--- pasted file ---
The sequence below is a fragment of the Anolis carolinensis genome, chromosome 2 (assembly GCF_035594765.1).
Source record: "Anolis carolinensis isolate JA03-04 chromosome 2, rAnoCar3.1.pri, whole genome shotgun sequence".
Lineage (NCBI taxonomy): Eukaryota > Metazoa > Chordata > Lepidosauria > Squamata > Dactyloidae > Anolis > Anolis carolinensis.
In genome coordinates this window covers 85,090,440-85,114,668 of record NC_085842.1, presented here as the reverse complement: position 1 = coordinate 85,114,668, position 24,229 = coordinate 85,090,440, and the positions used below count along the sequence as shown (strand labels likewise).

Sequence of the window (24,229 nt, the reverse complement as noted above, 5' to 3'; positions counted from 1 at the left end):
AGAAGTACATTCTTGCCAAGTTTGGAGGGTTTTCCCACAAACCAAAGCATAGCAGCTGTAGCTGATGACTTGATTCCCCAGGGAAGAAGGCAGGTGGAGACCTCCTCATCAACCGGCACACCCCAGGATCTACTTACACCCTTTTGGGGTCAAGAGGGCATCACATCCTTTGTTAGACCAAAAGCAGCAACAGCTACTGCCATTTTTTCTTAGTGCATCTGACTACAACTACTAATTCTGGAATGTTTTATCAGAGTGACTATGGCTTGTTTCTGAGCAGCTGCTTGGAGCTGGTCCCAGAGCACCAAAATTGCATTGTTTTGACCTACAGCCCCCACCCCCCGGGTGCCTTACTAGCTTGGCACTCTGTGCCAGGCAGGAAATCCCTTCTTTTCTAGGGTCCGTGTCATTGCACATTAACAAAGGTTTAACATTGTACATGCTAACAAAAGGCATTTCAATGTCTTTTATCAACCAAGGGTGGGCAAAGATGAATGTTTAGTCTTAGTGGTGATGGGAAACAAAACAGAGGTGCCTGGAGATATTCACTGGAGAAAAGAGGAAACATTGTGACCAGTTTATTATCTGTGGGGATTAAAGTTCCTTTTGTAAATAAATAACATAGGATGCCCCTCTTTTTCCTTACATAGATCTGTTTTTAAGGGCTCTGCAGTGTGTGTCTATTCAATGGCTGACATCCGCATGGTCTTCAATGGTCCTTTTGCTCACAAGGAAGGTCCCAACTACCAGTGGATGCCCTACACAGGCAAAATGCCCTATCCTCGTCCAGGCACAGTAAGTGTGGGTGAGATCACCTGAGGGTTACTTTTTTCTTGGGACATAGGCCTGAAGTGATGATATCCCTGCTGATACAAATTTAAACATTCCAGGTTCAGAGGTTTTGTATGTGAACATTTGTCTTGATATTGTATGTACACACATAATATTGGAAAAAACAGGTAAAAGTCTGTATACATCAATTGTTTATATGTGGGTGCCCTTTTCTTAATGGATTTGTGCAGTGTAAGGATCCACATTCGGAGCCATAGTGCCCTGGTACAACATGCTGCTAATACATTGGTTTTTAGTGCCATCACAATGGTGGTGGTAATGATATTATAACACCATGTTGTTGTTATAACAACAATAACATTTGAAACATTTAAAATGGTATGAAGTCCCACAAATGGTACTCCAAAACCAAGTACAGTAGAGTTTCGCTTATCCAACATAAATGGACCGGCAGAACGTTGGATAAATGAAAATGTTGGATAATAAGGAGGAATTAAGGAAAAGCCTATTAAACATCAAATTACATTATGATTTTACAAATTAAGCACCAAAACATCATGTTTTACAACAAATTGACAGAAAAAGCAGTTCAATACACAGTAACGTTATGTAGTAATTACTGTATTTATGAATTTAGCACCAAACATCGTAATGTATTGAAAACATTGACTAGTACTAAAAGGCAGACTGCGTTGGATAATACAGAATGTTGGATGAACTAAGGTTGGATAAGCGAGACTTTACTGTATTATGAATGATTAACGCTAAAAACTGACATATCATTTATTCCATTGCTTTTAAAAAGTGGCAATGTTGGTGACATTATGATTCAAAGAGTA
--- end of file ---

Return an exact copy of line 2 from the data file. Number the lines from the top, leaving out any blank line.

Source record: "Anolis carolinensis isolate JA03-04 chromosome 2, rAnoCar3.1.pri, whole genome shotgun sequence".